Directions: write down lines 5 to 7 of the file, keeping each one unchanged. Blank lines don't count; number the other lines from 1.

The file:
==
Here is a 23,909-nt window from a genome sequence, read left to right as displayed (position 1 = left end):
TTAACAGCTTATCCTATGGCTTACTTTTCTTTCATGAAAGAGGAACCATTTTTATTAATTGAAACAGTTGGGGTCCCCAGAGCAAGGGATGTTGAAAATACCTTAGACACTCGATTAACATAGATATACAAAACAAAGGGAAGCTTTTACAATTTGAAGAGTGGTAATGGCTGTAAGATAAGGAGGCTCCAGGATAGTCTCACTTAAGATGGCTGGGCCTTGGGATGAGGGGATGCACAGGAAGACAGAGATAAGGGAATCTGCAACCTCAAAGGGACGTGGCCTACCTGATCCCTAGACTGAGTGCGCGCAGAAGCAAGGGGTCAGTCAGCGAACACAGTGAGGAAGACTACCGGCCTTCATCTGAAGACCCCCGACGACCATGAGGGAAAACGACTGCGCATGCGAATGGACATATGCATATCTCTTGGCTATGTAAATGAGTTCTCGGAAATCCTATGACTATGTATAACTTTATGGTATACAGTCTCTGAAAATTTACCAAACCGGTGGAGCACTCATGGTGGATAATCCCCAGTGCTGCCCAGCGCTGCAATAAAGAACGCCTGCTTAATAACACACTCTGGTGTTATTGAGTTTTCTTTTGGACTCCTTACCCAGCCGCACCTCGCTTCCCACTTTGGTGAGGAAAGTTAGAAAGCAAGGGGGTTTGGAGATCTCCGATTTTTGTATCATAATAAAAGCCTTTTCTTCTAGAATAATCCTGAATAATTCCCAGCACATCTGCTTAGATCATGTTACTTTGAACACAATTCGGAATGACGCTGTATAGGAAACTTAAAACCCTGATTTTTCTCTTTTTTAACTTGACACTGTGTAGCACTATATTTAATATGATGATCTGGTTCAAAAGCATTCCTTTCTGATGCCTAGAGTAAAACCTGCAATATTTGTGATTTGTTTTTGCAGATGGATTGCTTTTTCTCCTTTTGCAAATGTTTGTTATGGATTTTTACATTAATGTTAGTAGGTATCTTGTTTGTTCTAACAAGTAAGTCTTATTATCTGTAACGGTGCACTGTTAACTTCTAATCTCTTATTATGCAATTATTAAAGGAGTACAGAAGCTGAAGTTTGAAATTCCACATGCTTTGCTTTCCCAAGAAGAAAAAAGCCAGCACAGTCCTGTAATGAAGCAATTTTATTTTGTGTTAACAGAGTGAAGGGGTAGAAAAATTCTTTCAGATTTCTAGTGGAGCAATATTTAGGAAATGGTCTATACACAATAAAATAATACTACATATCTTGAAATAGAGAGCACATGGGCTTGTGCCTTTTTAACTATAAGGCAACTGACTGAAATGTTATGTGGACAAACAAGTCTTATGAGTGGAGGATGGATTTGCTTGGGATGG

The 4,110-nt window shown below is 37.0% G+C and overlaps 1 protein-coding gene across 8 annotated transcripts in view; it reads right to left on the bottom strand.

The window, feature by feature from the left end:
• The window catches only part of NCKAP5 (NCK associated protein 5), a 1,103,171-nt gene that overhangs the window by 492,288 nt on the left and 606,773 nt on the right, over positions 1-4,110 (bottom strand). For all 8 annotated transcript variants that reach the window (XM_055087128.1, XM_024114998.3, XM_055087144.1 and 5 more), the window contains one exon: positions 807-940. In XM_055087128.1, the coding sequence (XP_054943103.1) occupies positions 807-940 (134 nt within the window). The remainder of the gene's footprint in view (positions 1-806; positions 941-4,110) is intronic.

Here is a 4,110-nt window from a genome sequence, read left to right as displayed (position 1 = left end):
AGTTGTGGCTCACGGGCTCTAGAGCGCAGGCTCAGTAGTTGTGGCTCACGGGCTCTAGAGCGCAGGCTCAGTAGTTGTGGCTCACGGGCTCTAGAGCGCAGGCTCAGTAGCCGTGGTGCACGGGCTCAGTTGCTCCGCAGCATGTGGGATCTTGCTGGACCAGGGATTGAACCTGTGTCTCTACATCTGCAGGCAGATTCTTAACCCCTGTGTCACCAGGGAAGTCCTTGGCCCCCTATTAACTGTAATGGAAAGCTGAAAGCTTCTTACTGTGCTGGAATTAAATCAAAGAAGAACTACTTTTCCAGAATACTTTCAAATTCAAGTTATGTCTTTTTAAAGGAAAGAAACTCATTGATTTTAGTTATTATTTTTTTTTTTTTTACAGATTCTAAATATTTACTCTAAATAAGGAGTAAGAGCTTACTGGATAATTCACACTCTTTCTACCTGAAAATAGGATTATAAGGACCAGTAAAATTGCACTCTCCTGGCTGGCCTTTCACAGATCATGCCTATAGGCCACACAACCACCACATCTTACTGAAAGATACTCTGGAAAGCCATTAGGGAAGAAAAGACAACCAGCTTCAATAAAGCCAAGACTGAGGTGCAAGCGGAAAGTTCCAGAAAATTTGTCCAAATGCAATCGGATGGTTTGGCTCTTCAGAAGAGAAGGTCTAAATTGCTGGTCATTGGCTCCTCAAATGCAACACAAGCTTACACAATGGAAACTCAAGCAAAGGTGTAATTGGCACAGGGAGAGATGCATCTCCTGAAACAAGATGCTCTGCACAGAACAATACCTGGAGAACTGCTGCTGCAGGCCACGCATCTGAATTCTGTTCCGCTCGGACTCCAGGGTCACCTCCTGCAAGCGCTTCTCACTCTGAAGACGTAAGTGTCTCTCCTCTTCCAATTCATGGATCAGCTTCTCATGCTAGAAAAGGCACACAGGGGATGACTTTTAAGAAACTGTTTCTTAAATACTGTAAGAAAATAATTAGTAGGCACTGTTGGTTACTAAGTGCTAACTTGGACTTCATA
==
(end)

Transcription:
• The window catches only part of NCKAP5 (NCK associated protein 5), a 1,103,171-nt gene that overhangs the window by 492,288 nt on the left and 606,773 nt on the right, over positions 1-4,110 (bottom strand). For all 8 annotated transcript variants that reach the window (XM_055087128.1, XM_024114998.3, XM_055087144.1 and 5 more), the window contains one exon: positions 807-940. In XM_055087128.1, the coding sequence (XP_054943103.1) occupies positions 807-940 (134 nt within the window). The remainder of the gene's footprint in view (positions 1-806; positions 941-4,110) is intronic.

Here is a 4,110-nt window from a genome sequence, read left to right as displayed (position 1 = left end):
AGTTGTGGCTCACGGGCTCTAGAGCGCAGGCTCAGTAGTTGTGGCTCACGGGCTCTAGAGCGCAGGCTCAGTAGTTGTGGCTCACGGGCTCTAGAGCGCAGGCTCAGTAGCCGTGGTGCACGGGCTCAGTTGCTCCGCAGCATGTGGGATCTTGCTGGACCAGGGATTGAACCTGTGTCTCTACATCTGCAGGCAGATTCTTAACCCCTGTGTCACCAGGGAAGTCCTTGGCCCCCTATTAACTGTAATGGAAAGCTGAAAGCTTCTTACTGTGCTGGAATTAAATCAAAGAAGAACTACTTTTCCAGAATACTTTCAAATTCAAGTTATGTCTTTTTAAAGGAAAGAAACTCATTGATTTTAGTTATTATTTTTTTTTTTTTTACAGATTCTAAATATTTACTCTAAATAAGGAGTAAGAGCTTACTGGATAATTCACACTCTTTCTACCTGAAAATAGGATTATAAGGACCAGTAAAATTGCACTCTCCTGGCTGGCCTTTCACAGATCATGCCTATAGGCCACACAACCACCACATCTTACTGAAAGATACTCTGGAAAGCCATTAGGGAAGAAAAGACAACCAGCTTCAATAAAGCCAAGACTGAGGTGCAAGCGGAAAGTTCCAGAAAATTTGTCCAAATGCAATCGGATGGTTTGGCTCTTCAGAAGAGAAGGTCTAAATTGCTGGTCATTGGCTCCTCAAATGCAACACAAGCTTACACAATGGAAACTCAAGCAAAGGTGTAATTGGCACAGGGAGAGATGCATCTCCTGAAACAAGATGCTCTGCACAGAACAATACCTGGAGAACTGCTGCTGCAGGCCACGCATCTGAATTCTGTTCCGCTCGGACTCCAGGGTCACCTCCTGCAAGCGCTTCTCACTCTGAAGACGTAAGTGTCTCTCCTCTTCCAATTCATGGATCAGCTTCTCATGCTAGAAAAGGCACACAGGGGATGACTTTTAAGAAACTGTTTCTTAAATACTGTAAGAAAATAATTAGTAGGCACTGTTGGTTACTAAGTGCTAACTTGGACTTCATA